Jul 18, 2012

Are touch screen laptops the ultimate portable device?

With Window 8, the interface has been changed to something that looks well suited for tablets, but perhaps not quite as great with traditional laptop or desktop. Well, one of the main criticisms of tablets as a productivity tool is that they are great at consuming content, not so hot for creating it. Sure, you can add a keyboard, but (1) you still have the hardware of a tablet, and (2) many of the keyboards aren't exactly a typist's dream. The hardware of a laptop combined with the easy interface of a tablet seems to be a perfect combination as long as size/weight are kept in check. I would think they would be huge sellers. Why haven't manufactures starting producing them by the truckload?


I would guess the cost of a good quality touch-screen display at the 15-17" screen size that most people expect for a laptop is keeping the cost too high.  There are those Dell Duo things, which is like a tablet that you dock in a laptop, but it is a little 10" screen and it runs Windows 7, and has no CD/DVD drive, HTMI output or SD card port.  I've never actually seen one in person so I can't say much about it other than the fact that they are not very common, but the specs don't sound like what many enterprise users are going to want.  I think Windows 8 may be great for this type of machine, but the hardware needs to be desirable too.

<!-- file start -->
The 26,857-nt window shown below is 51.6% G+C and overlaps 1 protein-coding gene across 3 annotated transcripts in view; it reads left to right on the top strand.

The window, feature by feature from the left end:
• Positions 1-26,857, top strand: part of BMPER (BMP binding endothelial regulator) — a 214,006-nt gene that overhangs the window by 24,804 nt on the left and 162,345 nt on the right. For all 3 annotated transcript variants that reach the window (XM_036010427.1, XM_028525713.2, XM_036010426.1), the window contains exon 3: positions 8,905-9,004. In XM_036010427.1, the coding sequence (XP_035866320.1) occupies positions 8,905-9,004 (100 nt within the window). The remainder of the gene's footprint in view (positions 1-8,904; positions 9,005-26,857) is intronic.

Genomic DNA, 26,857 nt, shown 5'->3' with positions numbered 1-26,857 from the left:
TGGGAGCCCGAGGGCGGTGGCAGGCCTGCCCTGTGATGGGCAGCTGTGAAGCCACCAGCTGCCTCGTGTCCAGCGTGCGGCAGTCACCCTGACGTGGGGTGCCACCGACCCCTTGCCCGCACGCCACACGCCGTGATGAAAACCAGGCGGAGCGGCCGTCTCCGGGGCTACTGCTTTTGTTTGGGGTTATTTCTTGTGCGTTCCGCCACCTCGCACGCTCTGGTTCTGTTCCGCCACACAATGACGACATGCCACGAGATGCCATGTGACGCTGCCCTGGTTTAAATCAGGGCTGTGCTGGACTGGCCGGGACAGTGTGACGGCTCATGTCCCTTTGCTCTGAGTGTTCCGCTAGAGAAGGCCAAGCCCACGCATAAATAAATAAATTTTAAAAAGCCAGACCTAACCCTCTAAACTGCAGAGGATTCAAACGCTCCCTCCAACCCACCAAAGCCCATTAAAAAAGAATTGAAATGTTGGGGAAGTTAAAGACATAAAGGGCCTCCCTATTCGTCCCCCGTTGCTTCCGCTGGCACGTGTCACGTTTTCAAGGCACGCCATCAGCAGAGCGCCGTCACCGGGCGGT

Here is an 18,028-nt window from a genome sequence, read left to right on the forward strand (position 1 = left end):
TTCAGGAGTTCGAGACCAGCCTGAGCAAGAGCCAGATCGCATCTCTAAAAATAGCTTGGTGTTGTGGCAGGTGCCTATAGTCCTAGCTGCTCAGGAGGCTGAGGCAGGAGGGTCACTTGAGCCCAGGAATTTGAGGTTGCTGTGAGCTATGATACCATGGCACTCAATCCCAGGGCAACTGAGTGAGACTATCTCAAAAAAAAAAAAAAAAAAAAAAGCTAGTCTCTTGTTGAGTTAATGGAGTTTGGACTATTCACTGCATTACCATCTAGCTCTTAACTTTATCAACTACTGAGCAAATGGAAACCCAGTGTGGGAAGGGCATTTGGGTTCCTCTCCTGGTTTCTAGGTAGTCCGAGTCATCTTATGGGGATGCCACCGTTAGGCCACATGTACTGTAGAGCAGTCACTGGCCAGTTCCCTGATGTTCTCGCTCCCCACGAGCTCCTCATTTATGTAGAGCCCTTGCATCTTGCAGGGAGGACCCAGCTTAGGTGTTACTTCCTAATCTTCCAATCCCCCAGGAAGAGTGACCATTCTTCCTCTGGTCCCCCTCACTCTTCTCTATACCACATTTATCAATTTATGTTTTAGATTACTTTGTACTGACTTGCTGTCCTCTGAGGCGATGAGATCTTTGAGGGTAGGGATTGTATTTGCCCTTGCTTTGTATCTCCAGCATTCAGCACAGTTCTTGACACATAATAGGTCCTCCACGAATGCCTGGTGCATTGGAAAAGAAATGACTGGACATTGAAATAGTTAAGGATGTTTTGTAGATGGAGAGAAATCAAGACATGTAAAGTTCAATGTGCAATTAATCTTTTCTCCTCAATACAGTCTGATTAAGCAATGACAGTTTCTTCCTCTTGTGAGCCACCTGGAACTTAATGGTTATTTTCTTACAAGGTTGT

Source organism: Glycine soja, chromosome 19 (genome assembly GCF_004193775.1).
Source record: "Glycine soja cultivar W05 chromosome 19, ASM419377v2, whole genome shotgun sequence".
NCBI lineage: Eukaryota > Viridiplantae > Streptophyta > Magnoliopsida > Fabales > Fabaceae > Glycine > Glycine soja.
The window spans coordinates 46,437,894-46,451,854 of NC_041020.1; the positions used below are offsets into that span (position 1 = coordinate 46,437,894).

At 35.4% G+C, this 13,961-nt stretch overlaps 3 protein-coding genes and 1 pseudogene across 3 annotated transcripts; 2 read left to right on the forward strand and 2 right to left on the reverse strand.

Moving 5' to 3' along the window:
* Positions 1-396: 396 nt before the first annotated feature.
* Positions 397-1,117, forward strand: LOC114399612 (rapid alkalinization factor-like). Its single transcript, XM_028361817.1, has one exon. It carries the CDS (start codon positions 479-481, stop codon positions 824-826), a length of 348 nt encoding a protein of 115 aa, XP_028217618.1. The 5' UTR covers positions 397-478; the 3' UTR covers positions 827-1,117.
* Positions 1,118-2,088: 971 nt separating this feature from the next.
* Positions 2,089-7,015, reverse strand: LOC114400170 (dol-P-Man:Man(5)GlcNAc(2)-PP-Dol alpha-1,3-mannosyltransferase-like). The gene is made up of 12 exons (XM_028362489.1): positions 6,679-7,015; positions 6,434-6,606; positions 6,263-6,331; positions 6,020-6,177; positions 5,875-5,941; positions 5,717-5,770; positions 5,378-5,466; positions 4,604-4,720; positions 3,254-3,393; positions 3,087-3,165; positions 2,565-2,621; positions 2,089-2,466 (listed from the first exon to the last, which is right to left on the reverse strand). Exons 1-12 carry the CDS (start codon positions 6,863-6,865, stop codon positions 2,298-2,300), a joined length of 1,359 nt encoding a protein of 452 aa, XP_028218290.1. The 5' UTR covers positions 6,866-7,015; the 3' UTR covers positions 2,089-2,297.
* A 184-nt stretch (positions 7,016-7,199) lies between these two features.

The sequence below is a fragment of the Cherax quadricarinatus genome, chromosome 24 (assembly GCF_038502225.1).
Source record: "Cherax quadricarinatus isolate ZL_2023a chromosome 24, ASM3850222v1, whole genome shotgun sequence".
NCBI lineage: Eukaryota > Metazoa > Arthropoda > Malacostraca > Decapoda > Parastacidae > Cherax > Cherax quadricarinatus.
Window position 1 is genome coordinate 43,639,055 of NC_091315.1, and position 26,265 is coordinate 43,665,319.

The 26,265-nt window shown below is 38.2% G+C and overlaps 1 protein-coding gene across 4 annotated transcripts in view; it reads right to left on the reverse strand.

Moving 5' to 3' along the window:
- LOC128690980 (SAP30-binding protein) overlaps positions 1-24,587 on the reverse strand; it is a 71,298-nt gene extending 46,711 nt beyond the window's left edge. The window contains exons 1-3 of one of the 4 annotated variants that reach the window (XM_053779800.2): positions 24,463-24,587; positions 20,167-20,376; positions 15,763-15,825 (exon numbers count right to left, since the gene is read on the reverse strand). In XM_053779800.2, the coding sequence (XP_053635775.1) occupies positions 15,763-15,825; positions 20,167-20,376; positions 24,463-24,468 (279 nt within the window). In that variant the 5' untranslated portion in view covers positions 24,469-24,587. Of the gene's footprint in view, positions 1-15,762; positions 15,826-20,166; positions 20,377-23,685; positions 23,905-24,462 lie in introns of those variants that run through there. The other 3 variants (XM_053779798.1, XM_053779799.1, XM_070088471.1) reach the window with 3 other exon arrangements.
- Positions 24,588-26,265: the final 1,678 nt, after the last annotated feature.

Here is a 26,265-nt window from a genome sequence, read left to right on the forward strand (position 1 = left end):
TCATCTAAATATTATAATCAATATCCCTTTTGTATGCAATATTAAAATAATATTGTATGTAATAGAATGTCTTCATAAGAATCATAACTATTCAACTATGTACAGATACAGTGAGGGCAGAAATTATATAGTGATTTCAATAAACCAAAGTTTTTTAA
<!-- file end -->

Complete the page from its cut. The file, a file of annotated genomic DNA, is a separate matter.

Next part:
The problem with a touchscreen laptop is that the operating system running on it probably isn't optimized for the use of touch. OS X, Windows and Linux are really geared toward the use of a trackpad or mouse.

This may change with Windows 8 and other future releases. But right now it's not really a good idea to try to use touch for laptops.

I prefer to keep touch for my iPad and iPhone, not for my desktop operating systems.
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